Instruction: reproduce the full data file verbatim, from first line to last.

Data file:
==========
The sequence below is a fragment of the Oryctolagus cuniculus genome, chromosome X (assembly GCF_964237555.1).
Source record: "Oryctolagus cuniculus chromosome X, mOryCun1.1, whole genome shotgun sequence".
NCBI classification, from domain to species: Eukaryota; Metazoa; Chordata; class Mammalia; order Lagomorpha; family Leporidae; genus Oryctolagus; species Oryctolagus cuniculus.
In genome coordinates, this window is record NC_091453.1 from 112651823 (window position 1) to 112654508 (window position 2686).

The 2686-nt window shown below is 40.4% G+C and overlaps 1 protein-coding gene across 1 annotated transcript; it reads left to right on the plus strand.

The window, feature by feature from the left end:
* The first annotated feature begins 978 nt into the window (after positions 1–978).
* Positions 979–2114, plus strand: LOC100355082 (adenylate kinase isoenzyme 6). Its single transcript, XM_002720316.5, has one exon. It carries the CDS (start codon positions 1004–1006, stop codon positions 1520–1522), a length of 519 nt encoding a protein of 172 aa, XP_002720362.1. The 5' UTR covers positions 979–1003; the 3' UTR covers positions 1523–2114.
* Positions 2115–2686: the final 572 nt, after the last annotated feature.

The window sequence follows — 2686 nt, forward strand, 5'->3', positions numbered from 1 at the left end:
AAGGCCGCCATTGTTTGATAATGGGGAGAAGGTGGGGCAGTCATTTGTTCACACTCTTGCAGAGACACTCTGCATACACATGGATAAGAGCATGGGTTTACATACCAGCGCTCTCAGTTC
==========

The sequence below is a fragment of the Oryctolagus cuniculus genome, chromosome X (assembly GCF_964237555.1).
Source record: "Oryctolagus cuniculus chromosome X, mOryCun1.1, whole genome shotgun sequence".
NCBI classification, from domain to species: Eukaryota; Metazoa; Chordata; class Mammalia; order Lagomorpha; family Leporidae; genus Oryctolagus; species Oryctolagus cuniculus.
In genome coordinates, this window is record NC_091453.1 from 112651823 (window position 1) to 112654508 (window position 2686).

The 2686-nt window shown below is 40.4% G+C and overlaps 1 protein-coding gene across 1 annotated transcript; it reads left to right on the plus strand.

The window, feature by feature from the left end:
* The first annotated feature begins 978 nt into the window (after positions 1–978).
* Positions 979–2114, plus strand: LOC100355082 (adenylate kinase isoenzyme 6). Its single transcript, XM_002720316.5, has one exon. It carries the CDS (start codon positions 1004–1006, stop codon positions 1520–1522), a length of 519 nt encoding a protein of 172 aa, XP_002720362.1. The 5' UTR covers positions 979–1003; the 3' UTR covers positions 1523–2114.
* Positions 2115–2686: the final 572 nt, after the last annotated feature.

The window sequence follows — 2686 nt, forward strand, 5'->3', positions numbered from 1 at the left end:
AAGGCCGCCATTGTTTGATAATGGGGAGAAGGTGGGGCAGTCATTTGTTCACACTCTTGCAGAGACACTCTGCATACACATGGATAAGAGCATGGGTTTACATACCAGCGCTCTCAGTTC